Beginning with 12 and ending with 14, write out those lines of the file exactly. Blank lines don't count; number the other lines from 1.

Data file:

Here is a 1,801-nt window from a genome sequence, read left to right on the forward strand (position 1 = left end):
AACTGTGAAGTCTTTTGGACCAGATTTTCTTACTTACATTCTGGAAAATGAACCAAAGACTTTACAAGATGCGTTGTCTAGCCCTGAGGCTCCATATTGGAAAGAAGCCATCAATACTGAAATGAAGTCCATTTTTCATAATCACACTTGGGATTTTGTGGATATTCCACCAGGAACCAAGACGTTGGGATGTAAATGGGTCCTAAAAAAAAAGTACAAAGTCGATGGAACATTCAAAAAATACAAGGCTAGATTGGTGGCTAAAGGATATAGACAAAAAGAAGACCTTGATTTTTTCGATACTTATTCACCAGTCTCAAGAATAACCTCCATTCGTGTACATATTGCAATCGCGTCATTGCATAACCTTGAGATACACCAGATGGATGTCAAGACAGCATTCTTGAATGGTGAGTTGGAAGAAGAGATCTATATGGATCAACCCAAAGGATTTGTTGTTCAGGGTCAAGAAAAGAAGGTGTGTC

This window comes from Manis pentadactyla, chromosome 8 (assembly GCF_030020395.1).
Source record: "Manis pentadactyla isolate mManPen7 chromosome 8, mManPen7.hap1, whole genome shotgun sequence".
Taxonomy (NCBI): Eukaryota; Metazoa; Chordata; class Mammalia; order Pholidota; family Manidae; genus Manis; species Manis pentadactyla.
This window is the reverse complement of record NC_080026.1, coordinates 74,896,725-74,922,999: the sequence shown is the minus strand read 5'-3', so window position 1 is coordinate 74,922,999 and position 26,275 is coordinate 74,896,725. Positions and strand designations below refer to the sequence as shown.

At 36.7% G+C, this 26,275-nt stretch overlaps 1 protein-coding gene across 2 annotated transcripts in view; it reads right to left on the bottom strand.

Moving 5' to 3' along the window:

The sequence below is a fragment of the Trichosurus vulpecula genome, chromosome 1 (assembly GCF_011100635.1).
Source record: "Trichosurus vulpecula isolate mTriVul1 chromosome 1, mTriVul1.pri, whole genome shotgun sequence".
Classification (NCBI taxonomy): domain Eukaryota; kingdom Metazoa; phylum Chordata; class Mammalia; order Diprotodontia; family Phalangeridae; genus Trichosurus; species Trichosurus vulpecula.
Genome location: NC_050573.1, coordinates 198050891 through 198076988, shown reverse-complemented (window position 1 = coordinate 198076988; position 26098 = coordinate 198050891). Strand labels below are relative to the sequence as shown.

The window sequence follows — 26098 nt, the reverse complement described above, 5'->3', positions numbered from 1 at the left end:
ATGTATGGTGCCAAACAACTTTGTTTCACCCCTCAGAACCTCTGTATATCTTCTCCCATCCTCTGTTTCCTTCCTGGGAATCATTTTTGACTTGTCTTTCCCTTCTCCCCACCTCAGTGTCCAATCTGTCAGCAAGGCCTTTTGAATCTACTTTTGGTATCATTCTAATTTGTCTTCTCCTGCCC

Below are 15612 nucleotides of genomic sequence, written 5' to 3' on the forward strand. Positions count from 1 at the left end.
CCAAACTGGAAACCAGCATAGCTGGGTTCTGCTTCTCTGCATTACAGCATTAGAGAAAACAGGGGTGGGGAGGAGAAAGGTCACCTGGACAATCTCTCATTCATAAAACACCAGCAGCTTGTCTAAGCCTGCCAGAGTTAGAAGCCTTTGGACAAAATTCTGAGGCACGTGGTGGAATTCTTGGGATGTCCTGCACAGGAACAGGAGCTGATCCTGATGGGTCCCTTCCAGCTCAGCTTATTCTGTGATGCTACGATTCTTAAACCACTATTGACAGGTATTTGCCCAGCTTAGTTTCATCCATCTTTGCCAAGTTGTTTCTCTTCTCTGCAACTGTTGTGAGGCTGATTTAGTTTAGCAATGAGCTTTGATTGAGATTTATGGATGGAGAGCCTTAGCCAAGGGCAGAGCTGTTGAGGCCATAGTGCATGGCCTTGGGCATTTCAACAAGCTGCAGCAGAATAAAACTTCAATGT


Genome location: NC_050573.1, coordinates 198050891 through 198076988, shown reverse-complemented (window position 1 = coordinate 198076988; position 26098 = coordinate 198050891). Strand labels below are relative to the sequence as shown.

The window sequence follows — 26098 nt, the reverse complement described above, 5'->3', positions numbered from 1 at the left end:
ATGTATGGTGCCAAACAACTTTGTTTCACCCCTCAGAACCTCTGTATATCTTCTCCCATCCTCTGTTTCCTTCCTGGGAATCATTTTTGACTTGTCTTTCCCTTCTCCCCACCTCAGTGTCCAATCTGTCAGCAAGGCCTTTTGAATCTACTTTTGGTATCATTCTAATTTGTCTTCTCCTGCCC